Utah

Meet red-rock country in all its heart-soaring, sculpted splendor. From the sheer wall of Zion to the pastel sentinels of hoodoos that form Bryce Canyon, these are the landscapes that no one traveling in the Southwest should miss. This trip takes in the parks' classic highlights as well as tiny Western towns and off-the-beaten-path nature sanctuaries where the screech of a hawk breaks the silence of the trail.

Waves crash beneath a lighthouse, with a rocky shore in the foreground
Eastern Point Lighthouse in Gloucester, Massachusetts, is a windy stop along the New England coast © DenisTangneyJr / Getty

Coastal New England

Connecticut, Rhode Island and Massachusetts

From a pirate's perspective, there was no better base in Colonial America than Newport, Rhode Island, given the easy access to trade routes and friendly local merchants. Until 1723, that is, when the new governor ceremoniously hanged 26 sea bandits at Gravelly Point. This classic trip follows the region's intrinsic connection to the sea and American history, from upstart pirates to coastal forts, from Gloucester fisherfolk to New Haven abolitionists, from whaling ships to revolutionary frigates.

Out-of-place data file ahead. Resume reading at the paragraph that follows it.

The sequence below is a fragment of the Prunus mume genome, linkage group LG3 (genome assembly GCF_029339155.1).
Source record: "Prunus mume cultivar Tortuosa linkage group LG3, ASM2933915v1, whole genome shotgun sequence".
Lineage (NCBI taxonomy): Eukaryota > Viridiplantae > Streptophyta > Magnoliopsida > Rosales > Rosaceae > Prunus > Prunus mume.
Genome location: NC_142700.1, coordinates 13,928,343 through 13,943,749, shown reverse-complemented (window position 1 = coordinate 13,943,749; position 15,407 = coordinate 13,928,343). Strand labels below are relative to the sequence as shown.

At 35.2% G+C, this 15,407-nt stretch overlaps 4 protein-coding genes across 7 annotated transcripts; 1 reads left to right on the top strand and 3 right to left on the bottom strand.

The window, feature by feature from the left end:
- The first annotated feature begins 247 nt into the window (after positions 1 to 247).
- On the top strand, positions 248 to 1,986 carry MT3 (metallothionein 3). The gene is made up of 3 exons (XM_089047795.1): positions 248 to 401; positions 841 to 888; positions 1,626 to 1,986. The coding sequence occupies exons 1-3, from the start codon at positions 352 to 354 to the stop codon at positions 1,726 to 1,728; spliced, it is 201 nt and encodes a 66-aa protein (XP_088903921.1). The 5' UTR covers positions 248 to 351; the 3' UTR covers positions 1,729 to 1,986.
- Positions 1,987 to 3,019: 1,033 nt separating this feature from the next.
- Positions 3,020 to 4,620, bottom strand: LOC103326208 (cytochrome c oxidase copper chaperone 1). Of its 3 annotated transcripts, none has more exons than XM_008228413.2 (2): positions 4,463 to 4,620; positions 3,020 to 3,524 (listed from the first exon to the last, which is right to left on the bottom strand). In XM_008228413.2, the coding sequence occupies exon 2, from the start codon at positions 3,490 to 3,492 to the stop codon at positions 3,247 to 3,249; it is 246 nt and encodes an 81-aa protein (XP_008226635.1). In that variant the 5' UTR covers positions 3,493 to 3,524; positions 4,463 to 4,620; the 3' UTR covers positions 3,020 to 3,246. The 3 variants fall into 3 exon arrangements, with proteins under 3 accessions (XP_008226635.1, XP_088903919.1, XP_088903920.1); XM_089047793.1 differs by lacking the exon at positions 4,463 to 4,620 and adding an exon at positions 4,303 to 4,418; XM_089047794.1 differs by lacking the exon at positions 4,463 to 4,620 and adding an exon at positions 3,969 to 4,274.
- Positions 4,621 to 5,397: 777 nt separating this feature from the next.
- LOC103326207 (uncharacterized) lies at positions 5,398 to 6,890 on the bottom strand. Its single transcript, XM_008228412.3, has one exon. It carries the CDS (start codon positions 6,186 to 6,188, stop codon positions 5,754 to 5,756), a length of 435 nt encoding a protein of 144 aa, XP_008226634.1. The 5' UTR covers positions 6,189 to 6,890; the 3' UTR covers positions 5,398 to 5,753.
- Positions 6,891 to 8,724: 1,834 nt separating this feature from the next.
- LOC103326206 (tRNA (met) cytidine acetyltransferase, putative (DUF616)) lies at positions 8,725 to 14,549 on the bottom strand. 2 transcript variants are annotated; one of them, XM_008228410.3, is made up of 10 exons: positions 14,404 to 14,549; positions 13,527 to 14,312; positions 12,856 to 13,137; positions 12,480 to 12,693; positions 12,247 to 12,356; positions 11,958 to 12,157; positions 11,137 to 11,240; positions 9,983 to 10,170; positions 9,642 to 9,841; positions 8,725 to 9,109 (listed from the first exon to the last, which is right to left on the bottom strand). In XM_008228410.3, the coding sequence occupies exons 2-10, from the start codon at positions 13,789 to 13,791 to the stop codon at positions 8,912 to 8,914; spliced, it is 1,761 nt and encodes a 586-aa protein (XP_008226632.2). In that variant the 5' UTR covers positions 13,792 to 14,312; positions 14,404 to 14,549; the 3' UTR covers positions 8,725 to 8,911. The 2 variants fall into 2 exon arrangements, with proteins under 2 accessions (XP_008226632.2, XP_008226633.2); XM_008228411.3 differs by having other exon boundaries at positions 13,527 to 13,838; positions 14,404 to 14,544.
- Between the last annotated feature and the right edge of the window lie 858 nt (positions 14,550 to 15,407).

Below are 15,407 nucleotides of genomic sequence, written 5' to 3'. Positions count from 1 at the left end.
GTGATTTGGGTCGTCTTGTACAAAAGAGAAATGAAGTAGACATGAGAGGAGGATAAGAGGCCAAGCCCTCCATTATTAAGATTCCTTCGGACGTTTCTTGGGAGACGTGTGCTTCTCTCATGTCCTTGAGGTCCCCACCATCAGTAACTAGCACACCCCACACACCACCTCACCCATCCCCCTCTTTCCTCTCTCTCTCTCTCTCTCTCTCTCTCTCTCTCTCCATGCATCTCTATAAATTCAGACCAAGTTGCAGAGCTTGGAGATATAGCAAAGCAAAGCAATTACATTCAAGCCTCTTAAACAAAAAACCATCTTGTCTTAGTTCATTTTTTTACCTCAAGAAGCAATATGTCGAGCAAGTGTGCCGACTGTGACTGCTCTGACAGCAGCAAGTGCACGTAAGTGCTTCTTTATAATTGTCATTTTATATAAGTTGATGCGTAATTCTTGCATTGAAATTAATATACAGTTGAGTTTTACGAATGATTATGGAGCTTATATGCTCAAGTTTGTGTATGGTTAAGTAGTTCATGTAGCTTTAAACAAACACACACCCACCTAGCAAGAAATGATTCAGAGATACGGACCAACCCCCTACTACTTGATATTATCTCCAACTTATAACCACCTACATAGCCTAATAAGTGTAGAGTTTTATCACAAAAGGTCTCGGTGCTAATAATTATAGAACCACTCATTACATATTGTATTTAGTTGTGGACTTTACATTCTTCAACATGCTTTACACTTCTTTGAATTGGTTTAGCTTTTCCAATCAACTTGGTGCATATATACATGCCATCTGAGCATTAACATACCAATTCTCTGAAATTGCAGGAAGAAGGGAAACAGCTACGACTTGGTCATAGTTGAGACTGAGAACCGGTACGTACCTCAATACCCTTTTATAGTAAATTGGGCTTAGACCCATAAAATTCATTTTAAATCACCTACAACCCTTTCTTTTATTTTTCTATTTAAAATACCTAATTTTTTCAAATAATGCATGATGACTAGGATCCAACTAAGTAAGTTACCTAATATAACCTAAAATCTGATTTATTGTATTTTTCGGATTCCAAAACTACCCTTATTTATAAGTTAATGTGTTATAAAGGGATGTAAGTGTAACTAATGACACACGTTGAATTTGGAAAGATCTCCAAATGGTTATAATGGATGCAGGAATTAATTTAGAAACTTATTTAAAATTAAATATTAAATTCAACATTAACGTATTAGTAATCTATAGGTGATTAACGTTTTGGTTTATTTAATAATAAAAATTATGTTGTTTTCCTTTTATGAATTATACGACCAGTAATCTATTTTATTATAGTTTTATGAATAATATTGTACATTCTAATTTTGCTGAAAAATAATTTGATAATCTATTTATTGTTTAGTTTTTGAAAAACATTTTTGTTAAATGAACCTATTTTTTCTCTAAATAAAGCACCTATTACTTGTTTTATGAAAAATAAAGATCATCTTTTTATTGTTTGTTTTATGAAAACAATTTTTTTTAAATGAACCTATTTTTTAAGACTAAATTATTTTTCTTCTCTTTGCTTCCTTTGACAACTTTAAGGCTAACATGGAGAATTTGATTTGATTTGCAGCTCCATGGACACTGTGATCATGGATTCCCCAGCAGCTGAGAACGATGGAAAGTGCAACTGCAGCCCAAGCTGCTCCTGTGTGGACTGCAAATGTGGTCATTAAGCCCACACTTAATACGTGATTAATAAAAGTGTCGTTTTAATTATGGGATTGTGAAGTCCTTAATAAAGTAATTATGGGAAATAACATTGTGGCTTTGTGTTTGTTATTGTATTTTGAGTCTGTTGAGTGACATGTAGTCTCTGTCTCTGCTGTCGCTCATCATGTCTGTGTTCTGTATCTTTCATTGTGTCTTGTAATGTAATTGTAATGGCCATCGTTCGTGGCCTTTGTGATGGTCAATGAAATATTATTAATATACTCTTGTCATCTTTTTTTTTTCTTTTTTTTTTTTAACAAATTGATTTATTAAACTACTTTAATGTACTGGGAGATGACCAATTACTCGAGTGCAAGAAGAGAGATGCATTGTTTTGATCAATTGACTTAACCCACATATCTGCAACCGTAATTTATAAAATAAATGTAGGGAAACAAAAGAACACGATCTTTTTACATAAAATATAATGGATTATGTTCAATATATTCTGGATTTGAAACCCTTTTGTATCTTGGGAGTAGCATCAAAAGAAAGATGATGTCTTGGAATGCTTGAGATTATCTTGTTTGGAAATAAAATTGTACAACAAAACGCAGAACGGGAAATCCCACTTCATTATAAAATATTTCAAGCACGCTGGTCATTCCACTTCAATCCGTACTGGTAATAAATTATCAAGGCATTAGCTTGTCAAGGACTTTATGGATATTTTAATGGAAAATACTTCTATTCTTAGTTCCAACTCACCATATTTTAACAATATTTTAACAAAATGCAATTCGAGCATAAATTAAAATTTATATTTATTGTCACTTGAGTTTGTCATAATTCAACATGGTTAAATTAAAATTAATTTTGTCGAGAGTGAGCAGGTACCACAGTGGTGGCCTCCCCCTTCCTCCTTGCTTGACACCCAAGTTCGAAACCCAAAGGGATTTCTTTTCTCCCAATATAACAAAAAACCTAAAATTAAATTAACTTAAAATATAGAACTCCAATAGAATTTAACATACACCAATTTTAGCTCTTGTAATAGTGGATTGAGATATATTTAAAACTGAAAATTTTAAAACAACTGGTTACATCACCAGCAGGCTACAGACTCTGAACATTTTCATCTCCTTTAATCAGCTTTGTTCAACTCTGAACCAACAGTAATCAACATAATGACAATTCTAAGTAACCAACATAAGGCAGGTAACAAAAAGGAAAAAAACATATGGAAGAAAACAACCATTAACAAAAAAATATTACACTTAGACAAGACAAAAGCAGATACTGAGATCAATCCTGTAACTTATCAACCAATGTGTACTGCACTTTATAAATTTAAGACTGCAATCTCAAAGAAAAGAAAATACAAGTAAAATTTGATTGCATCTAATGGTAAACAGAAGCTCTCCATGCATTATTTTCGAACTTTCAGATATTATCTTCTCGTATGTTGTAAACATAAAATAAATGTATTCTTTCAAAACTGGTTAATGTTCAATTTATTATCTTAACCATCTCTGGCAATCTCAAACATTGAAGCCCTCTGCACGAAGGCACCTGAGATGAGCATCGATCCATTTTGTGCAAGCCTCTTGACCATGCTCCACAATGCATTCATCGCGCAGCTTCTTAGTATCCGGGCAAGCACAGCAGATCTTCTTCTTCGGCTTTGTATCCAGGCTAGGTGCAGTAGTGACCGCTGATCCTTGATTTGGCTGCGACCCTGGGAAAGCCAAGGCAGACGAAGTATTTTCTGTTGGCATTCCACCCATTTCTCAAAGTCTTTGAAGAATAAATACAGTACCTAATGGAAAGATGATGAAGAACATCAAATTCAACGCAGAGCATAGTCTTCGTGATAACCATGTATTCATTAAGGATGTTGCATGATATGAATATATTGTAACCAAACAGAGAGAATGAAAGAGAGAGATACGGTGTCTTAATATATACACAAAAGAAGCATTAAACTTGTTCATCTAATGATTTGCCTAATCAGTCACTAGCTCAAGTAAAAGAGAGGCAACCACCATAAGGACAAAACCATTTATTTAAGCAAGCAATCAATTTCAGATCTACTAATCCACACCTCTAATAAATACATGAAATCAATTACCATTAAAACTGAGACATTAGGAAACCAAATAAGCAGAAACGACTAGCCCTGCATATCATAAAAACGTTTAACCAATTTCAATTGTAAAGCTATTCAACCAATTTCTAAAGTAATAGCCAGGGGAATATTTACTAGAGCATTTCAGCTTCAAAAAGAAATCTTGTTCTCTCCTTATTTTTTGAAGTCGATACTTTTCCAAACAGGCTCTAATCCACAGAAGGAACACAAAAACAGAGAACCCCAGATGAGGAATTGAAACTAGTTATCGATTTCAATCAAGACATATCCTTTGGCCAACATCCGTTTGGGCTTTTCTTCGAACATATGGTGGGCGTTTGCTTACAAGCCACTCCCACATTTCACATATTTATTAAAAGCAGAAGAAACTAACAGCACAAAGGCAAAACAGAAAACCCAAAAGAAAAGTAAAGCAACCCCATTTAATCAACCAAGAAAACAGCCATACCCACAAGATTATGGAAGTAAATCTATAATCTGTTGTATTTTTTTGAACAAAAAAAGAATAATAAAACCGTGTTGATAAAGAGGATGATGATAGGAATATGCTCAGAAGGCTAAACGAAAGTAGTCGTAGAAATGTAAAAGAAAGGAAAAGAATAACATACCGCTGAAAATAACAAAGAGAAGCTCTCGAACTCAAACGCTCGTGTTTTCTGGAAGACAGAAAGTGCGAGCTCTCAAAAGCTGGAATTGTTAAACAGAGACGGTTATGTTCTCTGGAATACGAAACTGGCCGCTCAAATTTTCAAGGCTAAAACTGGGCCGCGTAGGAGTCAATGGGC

Road trip planning tips

A prepared road-tripper is a happy road-tripper, especially out here, with lonely roads and unpredictable weather. Pack a spare tire and a tool kit (eg jack, jumper cables, ice scraper), as well as emergency equipment; if you're renting a car, ask if there is a roadside safety kit included.

Bring good maps, especially if you're touring away from highways; don't depend on GPS units or smart phones as they may not work in remote areas or can run out of battery.

Carry plenty if extra water. You may need it if the car breaks down in a hot dry place and there's a long wait for assistance. Don't forget to fill up your fuel tank regularly; gas stations can be few and far between once you leave urban areas. And finally, always carry your driver's license and proof of insurance.

Take a magical road trip on California's Highway 1

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This article was first published in May 2019 and last updated in September 2021.

This article was first published May 22, 2019 and updated September 11, 2021